• We spent a night in a deluxe room complete with amenities and complimentary As it is smacked in the middle of Hanoi’s fascinating chaos and our room has a terrace facing the street, we were not surprised to hear loud honks in the middle of the night. Despite of that, we still had a good night’s sleep… most probably because we’re too tired to even bother.
  • Complimentary buffet breakfast is served in the 9th floor. The hotel restaurant offers a good view of Hoan Kiem Lake. We had our morning meal beside the window where we could see the Turtle Pagoda. The buffet is not that big but there is a good variety of food. Egg dishes and pho are served hot and fresh from the kitchen upon request.
  • The staff treated us like their new found friends. They ask how we are doing every time we pass by the lobby and helped us with directions a lot of times.

Now, let’s talk about…
The French Quarter.

Atmosphere
Just on the other side of Hoan Kiem Lake lies the French Quarter. Although it is only a short walking distance from the Old Quarter, it radiates a contrasting vibe. It has wider pavements which serve as real footpaths and not as parking spaces for motorbikes. Road signals are still not followed, but traffic is less fierce than what we encountered at the Old Quarter.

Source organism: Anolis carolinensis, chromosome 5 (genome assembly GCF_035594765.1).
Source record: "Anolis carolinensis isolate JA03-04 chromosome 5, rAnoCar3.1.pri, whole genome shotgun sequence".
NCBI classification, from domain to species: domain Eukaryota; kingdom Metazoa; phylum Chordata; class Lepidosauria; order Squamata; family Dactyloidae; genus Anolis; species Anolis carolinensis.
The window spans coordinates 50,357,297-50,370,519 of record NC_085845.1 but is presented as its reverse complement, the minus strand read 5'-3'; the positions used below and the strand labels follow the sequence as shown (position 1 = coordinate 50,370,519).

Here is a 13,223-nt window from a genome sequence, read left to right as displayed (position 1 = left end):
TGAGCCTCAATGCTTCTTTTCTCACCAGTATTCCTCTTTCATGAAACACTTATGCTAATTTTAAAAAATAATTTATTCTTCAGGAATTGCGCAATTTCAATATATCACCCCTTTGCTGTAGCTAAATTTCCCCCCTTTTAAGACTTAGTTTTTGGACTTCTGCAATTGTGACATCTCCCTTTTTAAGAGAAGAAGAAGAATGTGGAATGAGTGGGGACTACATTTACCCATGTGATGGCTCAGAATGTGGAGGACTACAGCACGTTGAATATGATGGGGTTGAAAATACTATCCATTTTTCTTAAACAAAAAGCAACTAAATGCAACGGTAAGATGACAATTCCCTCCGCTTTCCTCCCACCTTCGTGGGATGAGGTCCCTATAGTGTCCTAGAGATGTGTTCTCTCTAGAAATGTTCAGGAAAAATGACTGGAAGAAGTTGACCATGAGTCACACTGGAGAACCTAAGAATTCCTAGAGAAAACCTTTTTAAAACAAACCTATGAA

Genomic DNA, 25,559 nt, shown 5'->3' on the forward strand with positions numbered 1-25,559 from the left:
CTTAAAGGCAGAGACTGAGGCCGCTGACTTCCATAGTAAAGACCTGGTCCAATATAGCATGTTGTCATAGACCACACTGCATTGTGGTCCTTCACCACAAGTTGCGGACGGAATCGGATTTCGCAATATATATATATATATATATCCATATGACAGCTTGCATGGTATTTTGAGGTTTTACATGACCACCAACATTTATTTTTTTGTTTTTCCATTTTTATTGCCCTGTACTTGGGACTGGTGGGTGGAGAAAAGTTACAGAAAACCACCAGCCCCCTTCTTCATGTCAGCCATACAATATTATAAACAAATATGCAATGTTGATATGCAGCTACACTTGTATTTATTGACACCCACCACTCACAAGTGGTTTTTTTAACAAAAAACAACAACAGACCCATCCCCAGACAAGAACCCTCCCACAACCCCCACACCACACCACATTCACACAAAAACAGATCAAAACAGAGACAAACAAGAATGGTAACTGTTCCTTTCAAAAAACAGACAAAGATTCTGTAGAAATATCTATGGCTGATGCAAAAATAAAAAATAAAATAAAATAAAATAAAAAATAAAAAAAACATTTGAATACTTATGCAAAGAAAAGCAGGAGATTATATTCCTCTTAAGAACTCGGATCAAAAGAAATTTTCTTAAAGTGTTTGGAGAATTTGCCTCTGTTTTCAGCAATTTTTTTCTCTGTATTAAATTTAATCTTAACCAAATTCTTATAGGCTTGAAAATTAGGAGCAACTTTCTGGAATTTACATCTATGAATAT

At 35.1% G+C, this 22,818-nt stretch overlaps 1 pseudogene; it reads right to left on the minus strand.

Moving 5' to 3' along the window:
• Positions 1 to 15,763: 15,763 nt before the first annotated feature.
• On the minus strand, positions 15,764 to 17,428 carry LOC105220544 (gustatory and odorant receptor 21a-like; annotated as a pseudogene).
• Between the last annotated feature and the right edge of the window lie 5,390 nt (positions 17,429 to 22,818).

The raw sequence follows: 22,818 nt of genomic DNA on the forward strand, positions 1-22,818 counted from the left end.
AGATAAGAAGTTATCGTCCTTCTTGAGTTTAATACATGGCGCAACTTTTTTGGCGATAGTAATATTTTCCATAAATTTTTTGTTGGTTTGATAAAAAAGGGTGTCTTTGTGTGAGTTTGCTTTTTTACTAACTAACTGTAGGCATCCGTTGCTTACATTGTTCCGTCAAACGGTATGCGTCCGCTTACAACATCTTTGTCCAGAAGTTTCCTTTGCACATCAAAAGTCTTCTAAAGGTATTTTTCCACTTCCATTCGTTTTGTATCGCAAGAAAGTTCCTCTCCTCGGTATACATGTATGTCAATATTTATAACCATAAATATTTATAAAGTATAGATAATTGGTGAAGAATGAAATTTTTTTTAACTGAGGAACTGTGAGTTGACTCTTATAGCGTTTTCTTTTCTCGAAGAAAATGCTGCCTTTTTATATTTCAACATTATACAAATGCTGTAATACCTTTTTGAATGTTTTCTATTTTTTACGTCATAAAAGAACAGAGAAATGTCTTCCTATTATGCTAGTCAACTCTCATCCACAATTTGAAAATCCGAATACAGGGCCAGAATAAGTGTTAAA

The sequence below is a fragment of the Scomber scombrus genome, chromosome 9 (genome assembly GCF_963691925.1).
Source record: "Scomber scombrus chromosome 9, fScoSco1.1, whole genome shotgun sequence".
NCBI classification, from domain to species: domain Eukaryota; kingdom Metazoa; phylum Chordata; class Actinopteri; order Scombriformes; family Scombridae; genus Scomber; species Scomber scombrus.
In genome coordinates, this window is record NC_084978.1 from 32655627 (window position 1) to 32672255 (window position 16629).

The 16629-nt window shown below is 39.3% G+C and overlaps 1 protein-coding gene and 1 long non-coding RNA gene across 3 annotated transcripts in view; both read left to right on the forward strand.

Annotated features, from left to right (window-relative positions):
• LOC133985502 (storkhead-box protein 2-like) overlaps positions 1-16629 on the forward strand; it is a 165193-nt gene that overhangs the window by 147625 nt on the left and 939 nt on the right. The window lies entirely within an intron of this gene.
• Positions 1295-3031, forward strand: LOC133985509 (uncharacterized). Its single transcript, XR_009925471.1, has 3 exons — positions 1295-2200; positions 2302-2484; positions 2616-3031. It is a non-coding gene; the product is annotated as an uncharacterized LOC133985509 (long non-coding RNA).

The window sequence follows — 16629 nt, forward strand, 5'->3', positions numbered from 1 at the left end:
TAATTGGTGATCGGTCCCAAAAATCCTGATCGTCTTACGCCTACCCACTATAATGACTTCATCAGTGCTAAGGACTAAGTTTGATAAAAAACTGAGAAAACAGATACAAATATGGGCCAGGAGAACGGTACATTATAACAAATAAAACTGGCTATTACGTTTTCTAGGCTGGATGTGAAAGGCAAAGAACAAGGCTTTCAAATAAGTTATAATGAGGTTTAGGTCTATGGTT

The French Quarter is lined with grand boulevards and well-maintained colonial buildings. It actually reminds me a lot of Paris. I could see Opera Garnier in Hanoi Opera House, and the grand avenue is a reminiscent of Champs Elysees.

Attractions and Restaurants nearby

The French Quarter offers a very pleasant detour when Old Quarter gets overwhelming. Ed and I had a lovely time strolling in the boulevard from our hotel to these sights:

  • Hoan Kiem Lake (Lake of the Returned Sword) and Turtle Tower in Hanoi – Vietnam

    Hanoi Opera House: a grand remnant of France’s colonial past

  • Trang Tien Street: Hanoi’s shopping street for luxury brands. I spotted a Christian Louboutin shop here!
  • Kem Trang Tien: This famous ice cream shop serves Hanoi’s traditional sweet staple.
  • Sofitel Legend Metropole Hanoi: a luxury address since 1901
  • Quan Com Pho: a budget-friendly restaurant famous for home style cooking
  • Hoan Kiem Lake: The natural fresh water lake is nestled in between the two very distinct quarters.

Accommodation
Because of its fancy ambiance, I would say that the French Quarter is ideal for business travelers, for honeymooners, for people who are celebrating something special, and for people who simply want to be pampered while on vacation. The latter is basically me!

Ed and I spent a night in Hilton Garden Inn; an upscale, mid-priced hotel situated 600 m from Hanoi Opera House. It is a property of an international luxury hotel chain; hence, it is a far cry from our previous accommodation. Our room got upgraded to a spacious one-bedroom suite with a living area, a bathroom with a separate shower and bathtub, and Peter Thomas Roth bath and body set. I have never felt so spoiled in this entire trip! Wifi is complimentary and room is soundproof!

We had our breakfast in the hotel’s all-day dining restaurant. The buffet has an array of local and international dishes. There’s a live-cooking station for egg dishes and they offer a variety of coffee! Cappuccino, please!

Service is excellent! And that’s not just because we got upgraded! The staff are polite and can communicate in English very well.